Grant Recipients for Climate Justice Fellowships
To further support prophetic climate ministries, the UCC Council for Climate Justice raised $22,500 through last year’s Giving Tuesday, so it could provide grants to churches and UCC-affiliated organizations for the purpose of creating Climate Justice Fellowships for youth and young adult leaders during the summer or academic year. Three grant recipients of $5,000 for academic year fellowships will be determined in July. We are now excited to share news of the recipients of three grants for summer fellowships of $2,500:
Christ The Healer United Church of Christ of Oregon City, Oregon
Fellow Tori Asay will have an immersive experience of action and reflection in all aspects of the launch of The Climate Cafe. The Climate Cafe will create an artistic and educational “Third Space” for community organizing in a repurposed church building serving locally sourced, restoratively grown, earth friendly food. The cafe will embody loving all creation through sustainable food production and distribution. The cafe will further demonstrate an Acts 4 gift economy around an open table where all are welcome to eat and “pay what you can.”
The Horton Center of the New Hampshire Conference
Fellow Lydia Hansberry will be developing a new, creative climate justice curriculum for all ages that will be used during the Horton Center’s Climate Superheroes camp week. An additional goal will be to integrate elements of the curriculum throughout all the weeks of the Horton Center’s camp programming. Moreover, the resulting curriculum will be intended for not only this summer’s programming but for future summers as well. Hansberry brings with her a particular interest and focus on the intersection between climate justice and racial justice.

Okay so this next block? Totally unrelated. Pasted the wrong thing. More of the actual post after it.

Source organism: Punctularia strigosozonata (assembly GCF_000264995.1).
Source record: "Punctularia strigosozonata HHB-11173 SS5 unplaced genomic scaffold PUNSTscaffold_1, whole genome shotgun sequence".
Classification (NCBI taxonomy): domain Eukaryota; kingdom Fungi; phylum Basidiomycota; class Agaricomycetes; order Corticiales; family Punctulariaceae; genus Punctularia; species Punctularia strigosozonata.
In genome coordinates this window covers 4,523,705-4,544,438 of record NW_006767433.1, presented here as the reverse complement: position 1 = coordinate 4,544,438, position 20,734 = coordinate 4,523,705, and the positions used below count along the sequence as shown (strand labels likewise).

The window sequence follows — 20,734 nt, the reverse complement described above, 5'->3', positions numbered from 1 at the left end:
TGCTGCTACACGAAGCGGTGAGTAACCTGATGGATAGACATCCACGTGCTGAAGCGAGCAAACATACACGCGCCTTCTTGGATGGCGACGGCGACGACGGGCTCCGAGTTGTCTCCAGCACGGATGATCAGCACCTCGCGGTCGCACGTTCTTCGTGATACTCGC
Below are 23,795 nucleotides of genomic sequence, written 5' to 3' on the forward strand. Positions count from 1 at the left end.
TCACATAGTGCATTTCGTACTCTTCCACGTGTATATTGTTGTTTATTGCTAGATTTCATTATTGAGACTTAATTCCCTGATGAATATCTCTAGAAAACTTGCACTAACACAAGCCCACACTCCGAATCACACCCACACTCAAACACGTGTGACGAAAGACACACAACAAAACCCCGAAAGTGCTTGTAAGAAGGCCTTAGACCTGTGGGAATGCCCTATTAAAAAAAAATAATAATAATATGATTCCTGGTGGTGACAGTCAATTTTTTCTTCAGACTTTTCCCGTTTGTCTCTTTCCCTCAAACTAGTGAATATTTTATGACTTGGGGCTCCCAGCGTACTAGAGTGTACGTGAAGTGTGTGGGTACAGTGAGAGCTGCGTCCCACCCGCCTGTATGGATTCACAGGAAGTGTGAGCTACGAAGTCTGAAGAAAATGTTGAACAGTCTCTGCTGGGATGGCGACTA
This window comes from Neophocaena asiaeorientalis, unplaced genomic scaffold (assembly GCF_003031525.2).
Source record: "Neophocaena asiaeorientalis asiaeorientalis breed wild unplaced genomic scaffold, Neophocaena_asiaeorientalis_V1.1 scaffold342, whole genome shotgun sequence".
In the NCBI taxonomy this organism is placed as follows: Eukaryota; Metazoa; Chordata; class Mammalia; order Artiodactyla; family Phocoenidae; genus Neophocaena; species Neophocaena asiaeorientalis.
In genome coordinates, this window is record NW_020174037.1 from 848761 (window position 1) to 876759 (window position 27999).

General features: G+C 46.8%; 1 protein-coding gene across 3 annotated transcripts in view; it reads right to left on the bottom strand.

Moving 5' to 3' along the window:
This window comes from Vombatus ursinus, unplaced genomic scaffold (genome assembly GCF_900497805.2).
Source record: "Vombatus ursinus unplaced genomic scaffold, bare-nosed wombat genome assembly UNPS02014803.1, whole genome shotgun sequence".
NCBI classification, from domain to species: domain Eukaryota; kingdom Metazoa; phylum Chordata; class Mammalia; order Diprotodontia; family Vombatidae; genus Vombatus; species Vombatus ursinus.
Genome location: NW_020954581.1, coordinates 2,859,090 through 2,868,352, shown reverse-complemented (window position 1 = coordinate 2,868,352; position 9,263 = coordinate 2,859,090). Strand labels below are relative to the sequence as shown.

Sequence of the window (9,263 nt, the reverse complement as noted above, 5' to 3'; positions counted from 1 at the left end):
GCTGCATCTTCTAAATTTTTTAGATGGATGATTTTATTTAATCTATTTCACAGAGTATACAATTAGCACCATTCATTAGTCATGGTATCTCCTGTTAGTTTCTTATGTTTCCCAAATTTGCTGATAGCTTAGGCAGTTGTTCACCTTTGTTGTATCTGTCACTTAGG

Union Congregational Church of Montclair, New Jersey
Fellow Robeson Amory will learn from four environmental organizations about instances in which communities organized themselves to fight against polluters at local, state, and federal levels. Along with learning about models of community activism, outreach, and education, important areas of focus include habitat restoration, local food production, and the unequal impacts of pollution on different communities. Amory will additionally become engaged in choosing a community project to develop and implement.
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